UPDATE 12.12.2012: I cross-posted a normalized version of this presentation to “Fuel for Educational Change Agents” podcast channel.

These are my notes from Amy Sanders’ presentation, “Global Collaboration” at the March 16, 2012, professional development day at Yarmouth High School in Yarmouth, Maine. Amy teaches several high school social studies courses, including Arab Studies (last term) and Asian Studies this year. The official session description was:

Rapidly advancing technologies and globalization trends increasingly connect us to communities throughout the world. As educators, how can we prepare students for a world of growing cultural interaction and diversity?

This session will share two collaborative projects undertaken this year and explore how each of these projects gave students an opportunity to:

  • investigate the world, including research on significant global issues
  • recognize and respond to perspectives different from their own
  • communicate ideas effectively with diverse audiences
  • develop and practice new skills
  • show initiative and work creatively

We’ll share the challenges and successes of these projects, and invite discussion of other collaborative projects.

I recorded this session with permission from Amy and her students. (I’ll use Levellator to normalize this audio and republish this later as a podcast here.)

Global Connections and Exchange (online exchange with Filipino school) – http://gcephil.ning.com/groups/group/show?groupUrl=sanders-photo
Arab Spring Collaborative Research wiki (organizing tool) – http://arabspring.wikispaces.com/
Arab Spring Blog (students share work/encourage dialog) – http://arabspringcomments.blogspot.com/

Arab Spring Project

Over April vacation last year I participated in the Harvard “Egypt Forum” and had an opportunity to travel to Cairo, just 2 weeks after President Mubarak resigned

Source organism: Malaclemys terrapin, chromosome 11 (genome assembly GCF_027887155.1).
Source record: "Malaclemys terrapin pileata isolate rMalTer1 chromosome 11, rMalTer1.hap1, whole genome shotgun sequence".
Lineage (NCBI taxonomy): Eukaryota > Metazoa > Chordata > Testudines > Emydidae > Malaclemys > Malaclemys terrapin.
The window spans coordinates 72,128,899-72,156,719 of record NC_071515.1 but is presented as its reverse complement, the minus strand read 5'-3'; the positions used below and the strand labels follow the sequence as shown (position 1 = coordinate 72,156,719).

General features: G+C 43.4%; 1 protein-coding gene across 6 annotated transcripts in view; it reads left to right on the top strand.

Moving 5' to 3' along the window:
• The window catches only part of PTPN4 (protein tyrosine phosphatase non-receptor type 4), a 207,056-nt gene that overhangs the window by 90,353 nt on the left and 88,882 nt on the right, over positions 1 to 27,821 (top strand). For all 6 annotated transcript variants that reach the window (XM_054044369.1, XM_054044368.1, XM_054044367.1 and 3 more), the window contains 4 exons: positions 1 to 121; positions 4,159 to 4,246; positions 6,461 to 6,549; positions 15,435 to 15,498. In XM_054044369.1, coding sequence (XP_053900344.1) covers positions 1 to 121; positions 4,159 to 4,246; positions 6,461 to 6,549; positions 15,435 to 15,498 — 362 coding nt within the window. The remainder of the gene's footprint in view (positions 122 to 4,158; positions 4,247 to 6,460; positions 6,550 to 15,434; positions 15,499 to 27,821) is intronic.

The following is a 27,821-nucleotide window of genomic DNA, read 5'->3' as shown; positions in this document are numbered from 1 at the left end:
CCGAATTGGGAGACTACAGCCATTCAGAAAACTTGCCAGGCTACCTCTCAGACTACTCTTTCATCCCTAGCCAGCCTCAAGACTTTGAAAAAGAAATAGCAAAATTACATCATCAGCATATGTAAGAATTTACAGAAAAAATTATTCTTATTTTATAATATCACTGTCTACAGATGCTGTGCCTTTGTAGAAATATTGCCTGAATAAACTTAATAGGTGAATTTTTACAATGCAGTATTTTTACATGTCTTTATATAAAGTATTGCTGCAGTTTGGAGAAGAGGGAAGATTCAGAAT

- Center for Middle Eastern Studies at Harvard

Now sharing a 3 minute video clip, Egyptian students asking questions of U.S. students, wanting to know their perceptions
- many of the teachers participating on our trip wanted to collaborate and have our students in U.S. schools both work together and also

Cathy Wolinski was working on a “Flat Classroom” project at this same time when I came back, so we worked together on this
- it proved more challenging than I thought it would be to organize and coordinate this

We used a wiki as our organizing tool: arabspring.wikispaces.com

At one point we had 250 students involved in the project, we ended up dividing them into six different groups
- each focused on a different aspect / content focus
- we initially page-protected parts of the site where kids were working, they are now all open/public
- we started by having students introduce themselves via video
- this was a great skill

AMY CREATED A SEPARATE YOUTUBE CHANNEL AND VIDEOS WERE SHARED ‘UNLISTED’ BETWEEN CLASSES

Very interesting in the introduction phase, students
- it was easier because of different schedules to use YouTube instead of Skype or a synchronous videoconferencing tool for this

Final Projects are Google Docs
- Example of Libya research document

Libya Research - Arab Spring - Google Docs

Other country research:
- Egypt research Google Doc
- Syria research Google Doc
- Tunisia research Google Doc
- Yemen research Google Doc

After that writing, we moved the project over to a public blog for interactive commenting

I’ve received feedback from teachers that their students are using the Google Docs our students collaboratively wrote as their textbook for Arab studies

Collaboration brought up good issues when some students wrote things which were opinions and not evidence-based
- students had to handle this situation with finesse
- it was messy in many ways to have students from different places putting text on these documents